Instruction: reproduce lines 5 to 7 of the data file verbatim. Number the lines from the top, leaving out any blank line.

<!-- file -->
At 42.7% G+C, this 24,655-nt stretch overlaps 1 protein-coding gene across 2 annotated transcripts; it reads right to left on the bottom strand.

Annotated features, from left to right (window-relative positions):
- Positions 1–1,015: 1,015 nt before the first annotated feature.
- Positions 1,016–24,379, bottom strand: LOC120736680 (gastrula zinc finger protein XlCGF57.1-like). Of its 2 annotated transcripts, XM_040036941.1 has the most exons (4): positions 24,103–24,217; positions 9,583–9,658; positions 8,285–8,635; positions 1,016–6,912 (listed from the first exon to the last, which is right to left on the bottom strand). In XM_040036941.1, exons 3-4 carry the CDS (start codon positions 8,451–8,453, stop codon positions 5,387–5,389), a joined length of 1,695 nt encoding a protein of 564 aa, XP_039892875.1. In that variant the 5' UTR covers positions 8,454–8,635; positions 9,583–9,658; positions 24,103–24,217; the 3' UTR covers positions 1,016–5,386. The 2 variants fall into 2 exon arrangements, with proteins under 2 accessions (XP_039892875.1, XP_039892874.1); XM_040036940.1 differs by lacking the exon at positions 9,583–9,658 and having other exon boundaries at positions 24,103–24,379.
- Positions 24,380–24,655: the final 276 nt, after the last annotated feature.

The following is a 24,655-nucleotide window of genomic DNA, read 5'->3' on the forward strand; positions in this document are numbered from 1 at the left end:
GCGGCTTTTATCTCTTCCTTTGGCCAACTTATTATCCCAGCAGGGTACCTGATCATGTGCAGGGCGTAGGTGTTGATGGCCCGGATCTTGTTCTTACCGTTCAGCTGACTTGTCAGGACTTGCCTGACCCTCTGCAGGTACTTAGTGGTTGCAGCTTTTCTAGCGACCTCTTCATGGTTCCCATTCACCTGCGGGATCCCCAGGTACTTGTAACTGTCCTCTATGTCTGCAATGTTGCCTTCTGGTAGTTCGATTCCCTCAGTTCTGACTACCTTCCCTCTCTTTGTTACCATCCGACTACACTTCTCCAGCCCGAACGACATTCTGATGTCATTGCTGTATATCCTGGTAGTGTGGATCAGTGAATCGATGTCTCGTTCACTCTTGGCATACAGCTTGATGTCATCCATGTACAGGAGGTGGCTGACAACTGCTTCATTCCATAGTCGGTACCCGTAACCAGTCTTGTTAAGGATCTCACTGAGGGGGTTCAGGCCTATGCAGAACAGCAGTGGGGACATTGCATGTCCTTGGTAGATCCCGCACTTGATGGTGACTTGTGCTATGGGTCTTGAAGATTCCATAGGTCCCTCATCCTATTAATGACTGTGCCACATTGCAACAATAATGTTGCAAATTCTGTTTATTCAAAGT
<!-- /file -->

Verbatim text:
- Positions 24,380–24,655: the final 276 nt, after the last annotated feature.

The following is a 24,655-nucleotide window of genomic DNA, read 5'->3' on the forward strand; positions in this document are numbered from 1 at the left end:
GCGGCTTTTATCTCTTCCTTTGGCCAACTTATTATCCCAGCAGGGTACCTGATCATGTGCAGGGCGTAGGTGTTGATGGCCCGGATCTTGTTCTTACCGTTCAGCTGACTTGTCAGGACTTGCCTGACCCTCTGCAGGTACTTAGTGGTTGCAGCTTTTCTAGCGACCTCTTCATGGTTCCCATTCACCTGCGGGATCCCCAGGTACTTGTAACTGTCCTCTATGTCTGCAATGTTGCCTTCTGGTAGTTCGATTCCCTCAGTTCTGACTACCTTCCCTCTCTTTGTTACCATCCGACTACACTTCTCCAGCCCGAACGACATTCTGATGTCATTGCTGTATATCCTGGTAGTGTGGATCAGTGAATCGATGTCTCGTTCACTCTTGGCATACAGCTTGATGTCATCCATGTACAGGAGGTGGCTGACAACTGCTTCATTCCATAGTCGGTACCCGTAACCAGTCTTGTTAAGGATCTCACTGAGGGGGTTCAGGCCTATGCAGAACAGCAGTGGGGACATTGCATGTCCTTGGTAGATCCCGCACTTGATGGTGACTTGTGCTATGGGTCTTGAAGATTCCATAGGTCCCTCATCCTATTAATGACTGTGCCACATTGCAACAATAATGTTGCAAATTCTGTTTATTCAAAGT